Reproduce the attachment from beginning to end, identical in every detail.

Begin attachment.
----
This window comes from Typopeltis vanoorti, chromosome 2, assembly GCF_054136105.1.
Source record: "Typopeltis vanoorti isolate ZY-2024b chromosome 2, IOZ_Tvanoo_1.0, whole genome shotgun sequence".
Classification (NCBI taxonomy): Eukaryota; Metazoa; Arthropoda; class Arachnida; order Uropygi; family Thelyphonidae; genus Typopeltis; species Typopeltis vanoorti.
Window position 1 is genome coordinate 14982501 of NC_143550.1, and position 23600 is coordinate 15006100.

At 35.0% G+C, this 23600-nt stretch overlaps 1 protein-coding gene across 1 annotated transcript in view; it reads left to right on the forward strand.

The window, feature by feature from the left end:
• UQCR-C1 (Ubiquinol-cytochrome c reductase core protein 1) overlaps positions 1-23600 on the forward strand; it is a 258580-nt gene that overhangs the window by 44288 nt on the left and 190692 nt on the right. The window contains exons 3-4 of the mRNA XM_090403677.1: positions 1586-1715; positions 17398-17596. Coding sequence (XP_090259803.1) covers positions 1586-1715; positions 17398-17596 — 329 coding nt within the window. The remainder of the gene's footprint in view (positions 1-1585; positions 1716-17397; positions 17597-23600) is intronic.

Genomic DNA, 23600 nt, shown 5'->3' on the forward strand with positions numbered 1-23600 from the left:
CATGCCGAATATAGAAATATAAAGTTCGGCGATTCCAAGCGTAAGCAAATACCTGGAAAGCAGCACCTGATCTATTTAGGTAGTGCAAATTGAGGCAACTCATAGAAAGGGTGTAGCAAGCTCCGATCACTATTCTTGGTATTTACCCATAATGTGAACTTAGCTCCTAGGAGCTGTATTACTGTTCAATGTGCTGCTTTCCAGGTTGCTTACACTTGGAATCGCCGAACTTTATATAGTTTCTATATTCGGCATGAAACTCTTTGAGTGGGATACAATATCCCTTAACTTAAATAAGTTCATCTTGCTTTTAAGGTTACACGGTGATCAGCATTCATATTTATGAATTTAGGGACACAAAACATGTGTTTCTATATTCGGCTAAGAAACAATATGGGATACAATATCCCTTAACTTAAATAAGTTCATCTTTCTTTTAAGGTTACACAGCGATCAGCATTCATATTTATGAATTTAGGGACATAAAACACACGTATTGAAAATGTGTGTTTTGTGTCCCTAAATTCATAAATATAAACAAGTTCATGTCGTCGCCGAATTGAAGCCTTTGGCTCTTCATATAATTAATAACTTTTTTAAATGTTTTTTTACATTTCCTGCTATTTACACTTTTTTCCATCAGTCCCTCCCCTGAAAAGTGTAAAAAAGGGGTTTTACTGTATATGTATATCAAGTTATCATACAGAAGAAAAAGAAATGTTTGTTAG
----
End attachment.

This window comes from Typopeltis vanoorti, chromosome 2, assembly GCF_054136105.1.
Source record: "Typopeltis vanoorti isolate ZY-2024b chromosome 2, IOZ_Tvanoo_1.0, whole genome shotgun sequence".
Classification (NCBI taxonomy): Eukaryota; Metazoa; Arthropoda; class Arachnida; order Uropygi; family Thelyphonidae; genus Typopeltis; species Typopeltis vanoorti.
Window position 1 is genome coordinate 14982501 of NC_143550.1, and position 23600 is coordinate 15006100.

At 35.0% G+C, this 23600-nt stretch overlaps 1 protein-coding gene across 1 annotated transcript in view; it reads left to right on the forward strand.

The window, feature by feature from the left end:
• UQCR-C1 (Ubiquinol-cytochrome c reductase core protein 1) overlaps positions 1-23600 on the forward strand; it is a 258580-nt gene that overhangs the window by 44288 nt on the left and 190692 nt on the right. The window contains exons 3-4 of the mRNA XM_090403677.1: positions 1586-1715; positions 17398-17596. Coding sequence (XP_090259803.1) covers positions 1586-1715; positions 17398-17596 — 329 coding nt within the window. The remainder of the gene's footprint in view (positions 1-1585; positions 1716-17397; positions 17597-23600) is intronic.

Genomic DNA, 23600 nt, shown 5'->3' on the forward strand with positions numbered 1-23600 from the left:
CATGCCGAATATAGAAATATAAAGTTCGGCGATTCCAAGCGTAAGCAAATACCTGGAAAGCAGCACCTGATCTATTTAGGTAGTGCAAATTGAGGCAACTCATAGAAAGGGTGTAGCAAGCTCCGATCACTATTCTTGGTATTTACCCATAATGTGAACTTAGCTCCTAGGAGCTGTATTACTGTTCAATGTGCTGCTTTCCAGGTTGCTTACACTTGGAATCGCCGAACTTTATATAGTTTCTATATTCGGCATGAAACTCTTTGAGTGGGATACAATATCCCTTAACTTAAATAAGTTCATCTTGCTTTTAAGGTTACACGGTGATCAGCATTCATATTTATGAATTTAGGGACACAAAACATGTGTTTCTATATTCGGCTAAGAAACAATATGGGATACAATATCCCTTAACTTAAATAAGTTCATCTTTCTTTTAAGGTTACACAGCGATCAGCATTCATATTTATGAATTTAGGGACATAAAACACACGTATTGAAAATGTGTGTTTTGTGTCCCTAAATTCATAAATATAAACAAGTTCATGTCGTCGCCGAATTGAAGCCTTTGGCTCTTCATATAATTAATAACTTTTTTAAATGTTTTTTTACATTTCCTGCTATTTACACTTTTTTCCATCAGTCCCTCCCCTGAAAAGTGTAAAAAAGGGGTTTTACTGTATATGTATATCAAGTTATCATACAGAAGAAAAAGAAATGTTTGTTAG